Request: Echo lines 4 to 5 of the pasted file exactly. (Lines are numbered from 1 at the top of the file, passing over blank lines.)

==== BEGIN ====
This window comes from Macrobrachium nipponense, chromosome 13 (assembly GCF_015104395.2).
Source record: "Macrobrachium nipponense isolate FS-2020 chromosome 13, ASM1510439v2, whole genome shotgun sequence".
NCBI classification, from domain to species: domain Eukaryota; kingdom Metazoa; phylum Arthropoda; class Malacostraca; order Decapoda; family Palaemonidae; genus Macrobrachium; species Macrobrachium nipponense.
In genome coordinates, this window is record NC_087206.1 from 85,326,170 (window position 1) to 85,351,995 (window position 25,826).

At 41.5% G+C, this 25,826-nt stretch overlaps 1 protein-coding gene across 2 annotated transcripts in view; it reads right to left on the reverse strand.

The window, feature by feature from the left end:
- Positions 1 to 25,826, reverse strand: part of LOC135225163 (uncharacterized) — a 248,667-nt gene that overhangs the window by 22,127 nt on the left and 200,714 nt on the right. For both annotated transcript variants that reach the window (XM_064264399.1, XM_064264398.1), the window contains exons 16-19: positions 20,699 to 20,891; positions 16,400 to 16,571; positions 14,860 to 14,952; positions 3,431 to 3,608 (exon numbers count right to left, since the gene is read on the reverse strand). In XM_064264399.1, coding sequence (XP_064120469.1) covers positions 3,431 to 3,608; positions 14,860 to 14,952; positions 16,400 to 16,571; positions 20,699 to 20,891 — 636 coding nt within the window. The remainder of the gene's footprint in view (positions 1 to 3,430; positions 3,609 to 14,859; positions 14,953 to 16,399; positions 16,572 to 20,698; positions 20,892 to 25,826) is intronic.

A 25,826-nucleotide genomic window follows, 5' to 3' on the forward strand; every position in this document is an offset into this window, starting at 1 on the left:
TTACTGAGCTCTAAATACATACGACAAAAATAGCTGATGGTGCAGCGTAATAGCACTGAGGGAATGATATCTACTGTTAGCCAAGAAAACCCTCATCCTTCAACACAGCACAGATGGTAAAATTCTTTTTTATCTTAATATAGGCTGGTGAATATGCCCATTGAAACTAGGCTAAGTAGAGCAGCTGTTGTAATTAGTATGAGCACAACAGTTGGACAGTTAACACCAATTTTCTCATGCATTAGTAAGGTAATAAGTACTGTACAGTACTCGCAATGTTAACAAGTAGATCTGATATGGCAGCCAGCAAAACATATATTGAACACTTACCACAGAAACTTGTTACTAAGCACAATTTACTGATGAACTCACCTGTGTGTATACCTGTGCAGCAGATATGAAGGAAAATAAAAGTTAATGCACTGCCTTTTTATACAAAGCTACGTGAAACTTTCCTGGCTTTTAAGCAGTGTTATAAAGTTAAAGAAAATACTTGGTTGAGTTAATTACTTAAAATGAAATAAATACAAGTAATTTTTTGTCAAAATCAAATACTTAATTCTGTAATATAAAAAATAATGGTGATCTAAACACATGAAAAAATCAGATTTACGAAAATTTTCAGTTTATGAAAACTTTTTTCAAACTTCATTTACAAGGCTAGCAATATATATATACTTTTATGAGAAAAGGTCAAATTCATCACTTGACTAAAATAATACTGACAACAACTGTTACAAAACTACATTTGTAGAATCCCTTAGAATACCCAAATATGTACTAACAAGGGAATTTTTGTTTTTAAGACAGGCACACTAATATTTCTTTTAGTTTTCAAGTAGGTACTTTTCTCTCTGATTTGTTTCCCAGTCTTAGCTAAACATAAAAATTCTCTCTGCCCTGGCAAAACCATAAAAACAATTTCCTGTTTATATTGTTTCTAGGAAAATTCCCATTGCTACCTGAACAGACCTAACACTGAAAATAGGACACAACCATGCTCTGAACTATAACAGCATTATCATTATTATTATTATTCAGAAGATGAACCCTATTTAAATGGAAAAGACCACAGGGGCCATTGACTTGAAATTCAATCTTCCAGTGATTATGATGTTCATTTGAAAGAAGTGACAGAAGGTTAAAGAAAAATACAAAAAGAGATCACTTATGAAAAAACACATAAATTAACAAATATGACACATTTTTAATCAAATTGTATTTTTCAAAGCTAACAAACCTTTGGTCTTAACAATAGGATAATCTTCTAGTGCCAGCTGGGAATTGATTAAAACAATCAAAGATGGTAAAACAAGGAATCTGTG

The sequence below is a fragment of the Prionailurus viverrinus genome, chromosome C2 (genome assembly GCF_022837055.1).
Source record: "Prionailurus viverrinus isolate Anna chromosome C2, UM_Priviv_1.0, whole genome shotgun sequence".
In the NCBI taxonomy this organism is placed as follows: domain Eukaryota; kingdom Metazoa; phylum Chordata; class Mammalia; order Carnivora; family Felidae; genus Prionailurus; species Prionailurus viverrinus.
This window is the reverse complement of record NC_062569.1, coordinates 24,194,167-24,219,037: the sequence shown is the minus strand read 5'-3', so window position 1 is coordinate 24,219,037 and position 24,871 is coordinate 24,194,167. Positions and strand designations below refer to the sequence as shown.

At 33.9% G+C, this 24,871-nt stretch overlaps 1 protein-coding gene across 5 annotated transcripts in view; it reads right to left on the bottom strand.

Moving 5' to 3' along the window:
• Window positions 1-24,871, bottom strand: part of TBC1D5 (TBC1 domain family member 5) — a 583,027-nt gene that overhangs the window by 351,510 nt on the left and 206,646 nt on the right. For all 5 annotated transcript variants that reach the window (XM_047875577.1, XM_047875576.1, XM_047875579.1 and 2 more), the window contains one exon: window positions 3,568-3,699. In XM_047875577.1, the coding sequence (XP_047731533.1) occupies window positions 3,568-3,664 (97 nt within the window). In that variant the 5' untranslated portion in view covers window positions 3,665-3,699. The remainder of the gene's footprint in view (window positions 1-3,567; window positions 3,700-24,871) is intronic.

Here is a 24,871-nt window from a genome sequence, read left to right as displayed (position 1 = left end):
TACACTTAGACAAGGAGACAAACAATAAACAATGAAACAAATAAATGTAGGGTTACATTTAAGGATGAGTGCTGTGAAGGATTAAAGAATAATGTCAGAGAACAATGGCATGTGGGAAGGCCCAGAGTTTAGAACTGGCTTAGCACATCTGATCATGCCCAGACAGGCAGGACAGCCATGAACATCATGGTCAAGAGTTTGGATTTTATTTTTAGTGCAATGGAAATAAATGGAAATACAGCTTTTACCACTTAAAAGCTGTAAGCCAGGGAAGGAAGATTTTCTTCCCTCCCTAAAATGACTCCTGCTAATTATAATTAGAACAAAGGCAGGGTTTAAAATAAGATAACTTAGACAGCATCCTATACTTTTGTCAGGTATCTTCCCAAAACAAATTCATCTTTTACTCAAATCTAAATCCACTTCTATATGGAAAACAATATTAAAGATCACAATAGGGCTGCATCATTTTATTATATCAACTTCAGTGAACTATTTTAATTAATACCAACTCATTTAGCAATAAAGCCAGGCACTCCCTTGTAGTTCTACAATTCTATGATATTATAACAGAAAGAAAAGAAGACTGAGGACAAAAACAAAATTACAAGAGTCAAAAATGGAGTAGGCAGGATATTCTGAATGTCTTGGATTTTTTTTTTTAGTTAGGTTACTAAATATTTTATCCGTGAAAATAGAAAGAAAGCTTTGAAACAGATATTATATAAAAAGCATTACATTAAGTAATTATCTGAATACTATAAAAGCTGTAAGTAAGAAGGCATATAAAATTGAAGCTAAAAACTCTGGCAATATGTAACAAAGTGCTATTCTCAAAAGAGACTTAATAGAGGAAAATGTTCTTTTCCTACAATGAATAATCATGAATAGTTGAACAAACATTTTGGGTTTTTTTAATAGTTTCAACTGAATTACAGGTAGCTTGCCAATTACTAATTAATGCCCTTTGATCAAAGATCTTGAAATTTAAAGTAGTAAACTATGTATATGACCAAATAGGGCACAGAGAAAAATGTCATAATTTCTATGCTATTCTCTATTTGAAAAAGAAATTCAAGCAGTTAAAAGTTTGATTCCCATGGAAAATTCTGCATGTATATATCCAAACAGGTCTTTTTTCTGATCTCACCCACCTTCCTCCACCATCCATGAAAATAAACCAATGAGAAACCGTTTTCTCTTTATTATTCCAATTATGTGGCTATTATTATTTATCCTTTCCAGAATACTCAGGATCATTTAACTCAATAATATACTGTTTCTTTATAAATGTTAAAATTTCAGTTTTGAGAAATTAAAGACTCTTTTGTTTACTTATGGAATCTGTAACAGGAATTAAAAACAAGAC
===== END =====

In genome coordinates, this window is record NC_087206.1 from 85,326,170 (window position 1) to 85,351,995 (window position 25,826).

At 41.5% G+C, this 25,826-nt stretch overlaps 1 protein-coding gene across 2 annotated transcripts in view; it reads right to left on the reverse strand.